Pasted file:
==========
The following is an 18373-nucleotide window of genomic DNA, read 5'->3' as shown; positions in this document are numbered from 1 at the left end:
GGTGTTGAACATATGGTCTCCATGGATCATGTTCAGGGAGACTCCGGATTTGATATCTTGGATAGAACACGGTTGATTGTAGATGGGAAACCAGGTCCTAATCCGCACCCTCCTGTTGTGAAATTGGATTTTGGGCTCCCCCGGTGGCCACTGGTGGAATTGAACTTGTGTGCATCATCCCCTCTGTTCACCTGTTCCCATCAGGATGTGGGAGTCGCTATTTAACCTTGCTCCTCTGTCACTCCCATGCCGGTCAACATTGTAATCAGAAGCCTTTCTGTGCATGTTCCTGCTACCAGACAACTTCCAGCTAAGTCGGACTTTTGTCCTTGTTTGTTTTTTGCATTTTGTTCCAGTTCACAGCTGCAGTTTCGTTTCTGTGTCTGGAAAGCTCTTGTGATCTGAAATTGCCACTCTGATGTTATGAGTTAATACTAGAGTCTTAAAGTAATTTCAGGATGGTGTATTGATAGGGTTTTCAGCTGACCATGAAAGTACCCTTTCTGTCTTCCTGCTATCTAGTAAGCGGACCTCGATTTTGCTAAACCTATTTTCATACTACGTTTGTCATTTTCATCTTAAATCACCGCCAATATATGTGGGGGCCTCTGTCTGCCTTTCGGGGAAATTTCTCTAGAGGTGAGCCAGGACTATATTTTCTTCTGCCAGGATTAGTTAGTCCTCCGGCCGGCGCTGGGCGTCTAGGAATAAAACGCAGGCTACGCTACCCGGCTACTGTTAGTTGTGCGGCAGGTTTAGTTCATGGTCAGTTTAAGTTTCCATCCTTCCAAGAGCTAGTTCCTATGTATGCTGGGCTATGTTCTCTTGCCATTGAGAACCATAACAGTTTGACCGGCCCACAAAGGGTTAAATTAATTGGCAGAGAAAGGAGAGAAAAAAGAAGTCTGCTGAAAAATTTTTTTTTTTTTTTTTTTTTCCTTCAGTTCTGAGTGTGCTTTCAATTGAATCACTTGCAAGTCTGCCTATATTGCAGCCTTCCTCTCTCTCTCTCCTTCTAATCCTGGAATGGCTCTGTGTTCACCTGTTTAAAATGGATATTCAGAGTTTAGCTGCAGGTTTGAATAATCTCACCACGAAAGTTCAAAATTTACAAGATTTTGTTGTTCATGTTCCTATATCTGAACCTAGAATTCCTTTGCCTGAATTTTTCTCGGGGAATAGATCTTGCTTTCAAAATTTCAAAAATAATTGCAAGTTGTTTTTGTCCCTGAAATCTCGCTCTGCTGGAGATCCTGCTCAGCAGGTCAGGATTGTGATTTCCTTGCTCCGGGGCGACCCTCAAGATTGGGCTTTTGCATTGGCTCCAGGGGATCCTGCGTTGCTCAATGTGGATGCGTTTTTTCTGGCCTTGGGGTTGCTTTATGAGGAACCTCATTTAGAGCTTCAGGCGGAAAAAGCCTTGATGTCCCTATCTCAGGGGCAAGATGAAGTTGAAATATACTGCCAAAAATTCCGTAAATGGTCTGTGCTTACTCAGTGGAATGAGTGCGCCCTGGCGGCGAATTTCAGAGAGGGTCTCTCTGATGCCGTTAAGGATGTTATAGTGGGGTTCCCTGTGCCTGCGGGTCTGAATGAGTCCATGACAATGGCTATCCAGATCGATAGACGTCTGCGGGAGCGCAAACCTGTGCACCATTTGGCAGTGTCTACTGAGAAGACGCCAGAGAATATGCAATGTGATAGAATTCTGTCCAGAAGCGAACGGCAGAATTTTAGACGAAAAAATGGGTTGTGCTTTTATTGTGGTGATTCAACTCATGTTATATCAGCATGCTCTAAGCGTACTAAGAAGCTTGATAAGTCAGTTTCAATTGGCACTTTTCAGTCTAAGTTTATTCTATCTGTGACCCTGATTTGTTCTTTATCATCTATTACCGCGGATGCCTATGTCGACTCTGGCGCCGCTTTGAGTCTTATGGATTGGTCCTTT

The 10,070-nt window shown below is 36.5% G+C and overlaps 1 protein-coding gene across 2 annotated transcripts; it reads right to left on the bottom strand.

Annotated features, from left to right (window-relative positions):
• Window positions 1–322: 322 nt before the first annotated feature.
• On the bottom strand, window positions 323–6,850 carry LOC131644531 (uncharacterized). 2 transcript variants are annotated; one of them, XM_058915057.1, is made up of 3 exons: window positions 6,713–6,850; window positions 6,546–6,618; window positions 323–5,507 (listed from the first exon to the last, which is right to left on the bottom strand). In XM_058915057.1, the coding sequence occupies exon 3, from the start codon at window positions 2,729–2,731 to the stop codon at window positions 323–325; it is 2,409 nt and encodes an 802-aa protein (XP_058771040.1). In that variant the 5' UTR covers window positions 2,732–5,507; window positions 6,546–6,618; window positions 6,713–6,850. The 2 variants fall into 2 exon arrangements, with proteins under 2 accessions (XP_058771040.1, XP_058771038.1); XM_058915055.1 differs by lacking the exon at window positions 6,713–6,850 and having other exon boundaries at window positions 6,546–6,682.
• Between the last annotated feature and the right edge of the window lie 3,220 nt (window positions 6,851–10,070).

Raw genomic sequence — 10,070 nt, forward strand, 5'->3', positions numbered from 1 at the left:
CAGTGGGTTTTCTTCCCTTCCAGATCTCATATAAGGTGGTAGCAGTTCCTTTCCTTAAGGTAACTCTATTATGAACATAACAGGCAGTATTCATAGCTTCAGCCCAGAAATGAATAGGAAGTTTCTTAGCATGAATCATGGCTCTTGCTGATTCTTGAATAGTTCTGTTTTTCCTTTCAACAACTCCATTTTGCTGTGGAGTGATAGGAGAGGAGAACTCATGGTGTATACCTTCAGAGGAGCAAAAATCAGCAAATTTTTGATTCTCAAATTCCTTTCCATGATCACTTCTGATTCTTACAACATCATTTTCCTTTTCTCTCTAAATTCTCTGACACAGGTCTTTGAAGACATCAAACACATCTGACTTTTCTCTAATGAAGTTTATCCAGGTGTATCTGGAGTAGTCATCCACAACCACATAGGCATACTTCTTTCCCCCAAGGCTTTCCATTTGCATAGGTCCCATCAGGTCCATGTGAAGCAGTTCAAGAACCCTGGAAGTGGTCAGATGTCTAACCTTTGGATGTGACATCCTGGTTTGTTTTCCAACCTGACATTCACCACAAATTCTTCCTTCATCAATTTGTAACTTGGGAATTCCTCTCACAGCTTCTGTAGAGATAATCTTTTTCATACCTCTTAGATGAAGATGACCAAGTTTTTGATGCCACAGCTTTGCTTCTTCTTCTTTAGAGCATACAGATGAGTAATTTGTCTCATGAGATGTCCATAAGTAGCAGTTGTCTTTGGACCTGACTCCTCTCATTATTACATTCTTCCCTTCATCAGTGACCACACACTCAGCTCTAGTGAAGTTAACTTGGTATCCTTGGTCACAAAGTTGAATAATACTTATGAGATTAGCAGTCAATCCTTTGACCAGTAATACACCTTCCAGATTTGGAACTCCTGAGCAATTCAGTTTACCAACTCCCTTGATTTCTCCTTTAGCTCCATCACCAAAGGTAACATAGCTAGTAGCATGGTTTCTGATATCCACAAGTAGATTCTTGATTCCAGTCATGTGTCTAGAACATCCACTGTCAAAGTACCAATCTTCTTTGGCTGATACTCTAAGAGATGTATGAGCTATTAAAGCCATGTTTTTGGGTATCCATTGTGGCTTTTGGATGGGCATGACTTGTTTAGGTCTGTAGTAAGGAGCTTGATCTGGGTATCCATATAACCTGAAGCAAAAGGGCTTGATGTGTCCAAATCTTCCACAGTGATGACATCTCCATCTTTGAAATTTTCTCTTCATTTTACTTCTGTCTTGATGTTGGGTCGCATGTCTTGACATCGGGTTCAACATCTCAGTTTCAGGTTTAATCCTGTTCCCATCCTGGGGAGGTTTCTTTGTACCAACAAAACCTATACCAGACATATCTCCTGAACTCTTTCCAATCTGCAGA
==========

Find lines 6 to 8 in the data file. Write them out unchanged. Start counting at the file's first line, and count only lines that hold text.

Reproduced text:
• On the bottom strand, window positions 323–6,850 carry LOC131644531 (uncharacterized). 2 transcript variants are annotated; one of them, XM_058915057.1, is made up of 3 exons: window positions 6,713–6,850; window positions 6,546–6,618; window positions 323–5,507 (listed from the first exon to the last, which is right to left on the bottom strand). In XM_058915057.1, the coding sequence occupies exon 3, from the start codon at window positions 2,729–2,731 to the stop codon at window positions 323–325; it is 2,409 nt and encodes an 802-aa protein (XP_058771040.1). In that variant the 5' UTR covers window positions 2,732–5,507; window positions 6,546–6,618; window positions 6,713–6,850. The 2 variants fall into 2 exon arrangements, with proteins under 2 accessions (XP_058771040.1, XP_058771038.1); XM_058915055.1 differs by lacking the exon at window positions 6,713–6,850 and having other exon boundaries at window positions 6,546–6,682.
• Between the last annotated feature and the right edge of the window lie 3,220 nt (window positions 6,851–10,070).

Raw genomic sequence — 10,070 nt, forward strand, 5'->3', positions numbered from 1 at the left: